Mojave – Die Wüste kennt kein Erbarmen (2015)

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Mojave – Die Wüste kennt kein Erbarmen: Directed by William Monahan. With Garrett Hedlund, Louise Bourgoin, Cletus Young, Oscar Isaac. A suicidal artist goes into the desert, where he finds his doppelgänger, a homicidal drifter.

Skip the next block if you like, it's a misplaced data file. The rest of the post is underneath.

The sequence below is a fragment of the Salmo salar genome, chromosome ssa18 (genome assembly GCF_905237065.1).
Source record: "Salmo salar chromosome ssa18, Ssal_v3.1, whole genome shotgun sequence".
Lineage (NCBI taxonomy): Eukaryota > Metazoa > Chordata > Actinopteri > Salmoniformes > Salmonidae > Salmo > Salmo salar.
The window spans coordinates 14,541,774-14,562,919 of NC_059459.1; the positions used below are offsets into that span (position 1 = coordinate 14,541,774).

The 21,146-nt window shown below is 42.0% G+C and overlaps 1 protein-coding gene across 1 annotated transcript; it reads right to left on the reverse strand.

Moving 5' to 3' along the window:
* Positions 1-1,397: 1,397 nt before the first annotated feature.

“Greetings again from the darkness. The isolation of the desert seems the perfect place for an artist to achieve the existential awakening necessary during a time of personal doubt and crisis. The journey to find oneu0026#39;s true self becomes much more complicated when the one-man desert getaway is interrupted by heavy boozing, self-destructive tendencies, and a serial-killer sociopath. Such is the case with writer/director William Monahanu0026#39;s (Oscar winner for his screenplay of The Departed) latest film.u003cbr/u003eu003cbr/u003eGarrett Hedlund plays Thomas, a very successful filmmaker, who seems to take no joy from his life of luxury … a mansion in the hills, cool cars, a wife and daughter, and endless adulation. Sporting the ultra-cool celebrity look of sunglasses and long hair, Thomas heads off into the desert to either clear his mind or end his life. We arenu0026#39;t really sure which, and neither is he. Lots of Vodka and reckless Jeep driving leave Thomas in a showdown of wits and machismo across a campfire from a sinister yet articulate drifter. u003cbr/u003eu003cbr/u003eThe drifter is Jack, played by Oscar Isaac, and itu0026#39;s no surprise when we learn he is a serial killer … the sociopath part we figured out quickly, right along with Thomas. Their under-the-stars confrontation leads to a tragic accident the next day, and pits these two in a B-movie game of cat and mouse with a tone that reminds a bit of Cape Fear (1991) and U-Turn (1997).u003cbr/u003eu003cbr/u003eHeading back to L.A., Thomas comes up with an incredibly stupid plan to cover his tracks. Being famous u0026quot;since I was 19 years oldu0026quot; and having financial success with movies hasnu0026#39;t trained Thomas on facing off against a clever nemesis. Even his discussion with his manager (played by an unusually low-key Walton Goggins) comes across as literary-speak rather than real advice. u0026quot;Worry about what seems to beu0026quot; is the advice Thomas rolls with.u003cbr/u003eu003cbr/u003eMonahan fills the screen with tough-guy dialogue for these two characters that are both simultaneously stupid and smart. Jack and Thomas go at each like a couple of intellects, but itu0026#39;s the class warfare that stands out. The 99% versus the 1%. The message seems to be that it comes down to circumstance on whether one is an artist or a psychotic felon … and the line separating the two is pretty slim. Itu0026#39;s also not a very well disguised ripping of the film industry … especially of producers. Mark Wahlberg chews some scenery as a d-bag movie producer who talks loud and fast while accomplishing little. Itu0026#39;s a pretty funny turn for Wahlberg, though unfortunately his character spends limited time on screen. Louise Bourgoin has a couple of scenes, and quickly proves more would have been welcome.u003cbr/u003eu003cbr/u003eThe film may not be much to look at, and doesnu0026#39;t really make much sense, but some of the dialogue duels and u0026quot;brotheru0026quot; banter, manage to keep us interested throughout. u0026quot;Take a left. Take a right.u0026quot; It doesnu0026#39;t much matter with these two well-read adversaries from opposite sides of the tracks.”

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